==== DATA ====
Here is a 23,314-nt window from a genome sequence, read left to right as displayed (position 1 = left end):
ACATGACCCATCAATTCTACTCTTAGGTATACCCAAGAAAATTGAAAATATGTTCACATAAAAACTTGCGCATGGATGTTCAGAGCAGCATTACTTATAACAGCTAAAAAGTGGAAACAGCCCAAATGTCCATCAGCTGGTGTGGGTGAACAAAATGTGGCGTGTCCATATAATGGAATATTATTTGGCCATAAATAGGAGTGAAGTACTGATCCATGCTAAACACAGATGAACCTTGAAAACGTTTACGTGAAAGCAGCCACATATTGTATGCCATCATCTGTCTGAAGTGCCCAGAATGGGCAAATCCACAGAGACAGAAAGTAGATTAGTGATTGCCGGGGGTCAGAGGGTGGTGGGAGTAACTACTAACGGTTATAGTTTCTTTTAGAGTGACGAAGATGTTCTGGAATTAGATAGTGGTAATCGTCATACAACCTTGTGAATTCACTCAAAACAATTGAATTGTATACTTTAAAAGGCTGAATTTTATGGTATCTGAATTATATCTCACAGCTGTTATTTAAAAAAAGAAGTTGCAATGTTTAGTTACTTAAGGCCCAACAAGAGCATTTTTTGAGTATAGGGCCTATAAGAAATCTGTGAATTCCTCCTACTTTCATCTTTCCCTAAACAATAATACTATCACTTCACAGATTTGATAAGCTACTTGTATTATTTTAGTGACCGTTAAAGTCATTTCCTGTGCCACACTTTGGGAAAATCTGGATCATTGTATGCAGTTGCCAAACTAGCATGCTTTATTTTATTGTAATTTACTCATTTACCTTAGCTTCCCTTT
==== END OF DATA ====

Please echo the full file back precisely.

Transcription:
Here is a 23,314-nt window from a genome sequence, read left to right as displayed (position 1 = left end):
ACATGACCCATCAATTCTACTCTTAGGTATACCCAAGAAAATTGAAAATATGTTCACATAAAAACTTGCGCATGGATGTTCAGAGCAGCATTACTTATAACAGCTAAAAAGTGGAAACAGCCCAAATGTCCATCAGCTGGTGTGGGTGAACAAAATGTGGCGTGTCCATATAATGGAATATTATTTGGCCATAAATAGGAGTGAAGTACTGATCCATGCTAAACACAGATGAACCTTGAAAACGTTTACGTGAAAGCAGCCACATATTGTATGCCATCATCTGTCTGAAGTGCCCAGAATGGGCAAATCCACAGAGACAGAAAGTAGATTAGTGATTGCCGGGGGTCAGAGGGTGGTGGGAGTAACTACTAACGGTTATAGTTTCTTTTAGAGTGACGAAGATGTTCTGGAATTAGATAGTGGTAATCGTCATACAACCTTGTGAATTCACTCAAAACAATTGAATTGTATACTTTAAAAGGCTGAATTTTATGGTATCTGAATTATATCTCACAGCTGTTATTTAAAAAAAGAAGTTGCAATGTTTAGTTACTTAAGGCCCAACAAGAGCATTTTTTGAGTATAGGGCCTATAAGAAATCTGTGAATTCCTCCTACTTTCATCTTTCCCTAAACAATAATACTATCACTTCACAGATTTGATAAGCTACTTGTATTATTTTAGTGACCGTTAAAGTCATTTCCTGTGCCACACTTTGGGAAAATCTGGATCATTGTATGCAGTTGCCAAACTAGCATGCTTTATTTTATTGTAATTTACTCATTTACCTTAGCTTCCCTTT